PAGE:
What Shall We Cut?

Alright, America:  You bought it hook, line and sinker.  You voted for Obama and the Democrats in 2008, and now you have the Democrat’s Health Care Takeover legislation passed into law in March, 2010.  President Obama says he’ll sign it tomorrow.

So now what are you giving up in exchange?

It’s a very simple economic concept here:  Opportunity Cost.  An opportunity cost is the next most important thing you give up so that you can have something else that you want.  Think of it this way:  You have $750.  You want a new High Definition 42″ 1080i television.  You also want to go to have a three night Memorial Day getaway with your spouse at Chateau Elan.  Both are $750 so you can only afford one.  If you choose the TV, Memorial Day Weekend at Chateau Elan is your opportunity cost.  If you choose the getaway weekend, then your opportunity cost is the TV.

Simple, right?  Yet so many Americans who voted for the Democrats and their wild government fantasies just don’t get it.

So, now that we understand that in order to have this new health care system, we have to give something up, what will it be?  Europe and Canada already their choice:  They spend roughly half what the United States does on their military (as a percentage of GDP) sans the Balkans, and Europe relies on us to defend them from attack.  Japan isn’t allowed to spend much money on its military.  Even China spends just 1.7% of their GDP (the US spends roughly 4%).  Similarly, Cuba spends on its military but allows its infrastructure to crumble.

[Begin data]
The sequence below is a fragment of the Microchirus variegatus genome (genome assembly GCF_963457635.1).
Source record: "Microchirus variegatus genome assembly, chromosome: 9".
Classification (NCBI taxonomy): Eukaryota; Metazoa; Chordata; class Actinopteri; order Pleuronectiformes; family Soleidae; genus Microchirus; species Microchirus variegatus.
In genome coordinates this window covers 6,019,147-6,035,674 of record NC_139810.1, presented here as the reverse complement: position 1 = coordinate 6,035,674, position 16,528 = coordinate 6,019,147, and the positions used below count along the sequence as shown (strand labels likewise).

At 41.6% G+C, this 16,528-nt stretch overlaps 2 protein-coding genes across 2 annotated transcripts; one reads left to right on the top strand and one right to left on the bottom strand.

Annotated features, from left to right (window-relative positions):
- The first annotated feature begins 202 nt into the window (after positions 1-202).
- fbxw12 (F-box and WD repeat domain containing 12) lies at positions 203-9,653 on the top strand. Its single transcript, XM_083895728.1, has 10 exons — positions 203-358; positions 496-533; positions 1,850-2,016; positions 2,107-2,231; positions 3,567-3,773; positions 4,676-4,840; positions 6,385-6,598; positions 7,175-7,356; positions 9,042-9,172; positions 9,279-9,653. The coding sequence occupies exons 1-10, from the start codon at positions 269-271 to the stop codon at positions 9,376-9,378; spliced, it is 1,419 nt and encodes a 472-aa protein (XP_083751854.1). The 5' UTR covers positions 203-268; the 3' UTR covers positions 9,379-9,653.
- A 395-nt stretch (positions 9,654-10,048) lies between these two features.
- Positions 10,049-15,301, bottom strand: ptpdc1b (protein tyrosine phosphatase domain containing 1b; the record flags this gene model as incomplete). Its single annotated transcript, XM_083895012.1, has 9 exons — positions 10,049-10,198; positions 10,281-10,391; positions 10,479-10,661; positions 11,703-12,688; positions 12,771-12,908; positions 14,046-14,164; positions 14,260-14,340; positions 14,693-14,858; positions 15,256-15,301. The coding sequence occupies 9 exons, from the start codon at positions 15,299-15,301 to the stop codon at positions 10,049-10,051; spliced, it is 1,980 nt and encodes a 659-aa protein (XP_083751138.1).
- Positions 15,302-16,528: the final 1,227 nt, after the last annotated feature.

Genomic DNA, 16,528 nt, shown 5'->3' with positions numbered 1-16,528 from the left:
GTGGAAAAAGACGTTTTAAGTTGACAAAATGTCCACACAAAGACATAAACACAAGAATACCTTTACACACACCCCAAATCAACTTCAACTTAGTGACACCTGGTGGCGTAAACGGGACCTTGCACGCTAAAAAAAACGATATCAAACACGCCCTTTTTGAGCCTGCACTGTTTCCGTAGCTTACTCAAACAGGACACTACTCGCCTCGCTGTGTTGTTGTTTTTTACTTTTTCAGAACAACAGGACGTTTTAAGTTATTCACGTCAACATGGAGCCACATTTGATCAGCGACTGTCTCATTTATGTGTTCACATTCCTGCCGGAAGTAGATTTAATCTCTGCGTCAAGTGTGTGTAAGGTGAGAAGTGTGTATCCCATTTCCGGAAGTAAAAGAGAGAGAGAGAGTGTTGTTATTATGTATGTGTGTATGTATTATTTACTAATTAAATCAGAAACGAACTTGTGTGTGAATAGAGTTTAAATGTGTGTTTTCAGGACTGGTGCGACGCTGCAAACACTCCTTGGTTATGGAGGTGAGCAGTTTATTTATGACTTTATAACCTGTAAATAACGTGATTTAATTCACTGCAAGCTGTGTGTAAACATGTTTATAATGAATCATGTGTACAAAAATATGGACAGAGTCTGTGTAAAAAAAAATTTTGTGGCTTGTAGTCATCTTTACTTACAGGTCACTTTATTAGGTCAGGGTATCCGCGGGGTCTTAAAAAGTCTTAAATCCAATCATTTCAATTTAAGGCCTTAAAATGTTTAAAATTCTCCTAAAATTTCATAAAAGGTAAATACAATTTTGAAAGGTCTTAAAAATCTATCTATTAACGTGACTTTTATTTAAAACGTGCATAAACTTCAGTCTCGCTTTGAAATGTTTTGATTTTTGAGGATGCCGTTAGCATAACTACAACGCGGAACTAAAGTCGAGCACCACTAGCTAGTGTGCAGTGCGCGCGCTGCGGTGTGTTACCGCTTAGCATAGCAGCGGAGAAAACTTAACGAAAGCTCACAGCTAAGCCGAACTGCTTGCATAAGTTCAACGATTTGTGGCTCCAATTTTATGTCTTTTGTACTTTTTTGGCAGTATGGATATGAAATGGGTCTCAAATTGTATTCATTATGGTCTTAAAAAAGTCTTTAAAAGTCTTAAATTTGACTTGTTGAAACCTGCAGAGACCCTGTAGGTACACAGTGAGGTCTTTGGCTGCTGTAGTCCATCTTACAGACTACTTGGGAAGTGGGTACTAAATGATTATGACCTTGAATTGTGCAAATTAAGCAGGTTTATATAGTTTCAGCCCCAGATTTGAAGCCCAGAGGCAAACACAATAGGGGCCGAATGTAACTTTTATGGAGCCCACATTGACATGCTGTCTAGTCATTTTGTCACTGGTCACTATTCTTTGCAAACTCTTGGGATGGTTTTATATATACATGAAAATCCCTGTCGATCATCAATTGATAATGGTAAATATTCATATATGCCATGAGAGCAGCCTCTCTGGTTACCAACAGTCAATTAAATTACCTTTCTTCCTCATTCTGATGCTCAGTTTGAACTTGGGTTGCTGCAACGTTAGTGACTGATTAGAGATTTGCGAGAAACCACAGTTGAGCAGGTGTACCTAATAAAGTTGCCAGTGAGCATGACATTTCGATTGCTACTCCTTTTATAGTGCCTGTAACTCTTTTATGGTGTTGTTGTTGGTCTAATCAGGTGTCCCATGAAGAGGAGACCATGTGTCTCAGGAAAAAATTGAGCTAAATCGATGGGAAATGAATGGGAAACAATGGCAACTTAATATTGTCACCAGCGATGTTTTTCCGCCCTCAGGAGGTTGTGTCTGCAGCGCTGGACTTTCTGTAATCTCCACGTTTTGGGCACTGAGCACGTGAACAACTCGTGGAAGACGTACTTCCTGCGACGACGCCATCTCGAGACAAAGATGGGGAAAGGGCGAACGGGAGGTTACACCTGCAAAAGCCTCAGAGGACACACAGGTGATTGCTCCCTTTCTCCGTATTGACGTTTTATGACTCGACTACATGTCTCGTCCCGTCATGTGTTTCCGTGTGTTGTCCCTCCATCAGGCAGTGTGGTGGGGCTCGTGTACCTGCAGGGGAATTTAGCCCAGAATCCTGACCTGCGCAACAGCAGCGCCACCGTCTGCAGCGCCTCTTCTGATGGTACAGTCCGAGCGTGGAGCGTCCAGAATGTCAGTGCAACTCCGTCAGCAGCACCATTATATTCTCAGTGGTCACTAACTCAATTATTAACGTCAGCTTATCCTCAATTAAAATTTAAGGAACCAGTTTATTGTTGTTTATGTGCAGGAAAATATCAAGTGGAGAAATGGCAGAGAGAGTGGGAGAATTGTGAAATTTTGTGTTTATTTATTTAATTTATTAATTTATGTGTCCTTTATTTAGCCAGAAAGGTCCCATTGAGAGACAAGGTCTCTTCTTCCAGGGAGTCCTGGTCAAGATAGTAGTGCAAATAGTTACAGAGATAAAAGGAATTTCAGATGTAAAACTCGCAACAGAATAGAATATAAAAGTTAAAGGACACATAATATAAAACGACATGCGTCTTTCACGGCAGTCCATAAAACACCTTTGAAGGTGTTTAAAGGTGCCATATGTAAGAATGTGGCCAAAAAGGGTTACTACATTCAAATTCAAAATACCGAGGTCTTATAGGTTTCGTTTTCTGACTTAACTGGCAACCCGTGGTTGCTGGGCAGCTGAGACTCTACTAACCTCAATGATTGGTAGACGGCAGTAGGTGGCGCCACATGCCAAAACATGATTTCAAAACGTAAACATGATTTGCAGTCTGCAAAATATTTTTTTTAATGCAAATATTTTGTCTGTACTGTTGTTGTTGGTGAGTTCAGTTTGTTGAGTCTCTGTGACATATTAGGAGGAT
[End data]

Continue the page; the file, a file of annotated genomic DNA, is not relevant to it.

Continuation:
So what shall we cut?  Obviously, the Democrats chose to cut portions of Welfare and thieve from our future economic prosperity by raising taxes, but that will not be enough.  There is still the trillion dollar-plus hole in the budget to fill before this program goes into effect.  The increased taxes and lowering of our national credit rating that are an inevitable result of all this spending will require even greater sacrifices.

So once again, what shall we cut?  Obviously there is the Defense budget.  At $719 billion for FY2011, it is one huge chunk of money our government spends.  There’s the $132 billion we plan to spend on the Department of Agriculture.  There’s $117 billion for the Department of Labor and $75 billion for Transportation.  Oh, and the $2,165 billion in “mandatory” spending for Social Security, Medicare, Medicaid and a few other programs.

And of course, we can also cut our economic growth by taxing the Hell out of hard-working American businessmen and entrepreneurs.

So for the last time, what shall we cut?

We are faced with the ultimate opportunity cost.  We can’t continue to spend more money that our economy simply cannot afford.  Total government expenditures (Federal, State and Local) in the United States already exceeded 1/3 of GDP before the TARP and and the Stimulus.  This new program is estimated to cost, according to the CBO, $1.2 trillion in the first 10 years, or $120 billion per year on average.  But since most of the program doesn’t go into effect immediately, the actual cost is about $150 billion per year (actual costs may vary).  That’s approximately 5% increase in spending for just one government program.  The CATO Institute estimates there’s $150 billion in personal spending mandated for individuals who now have to buy health insurance.

Not to be cliche, but something’s gotta give.  What do you want to give up?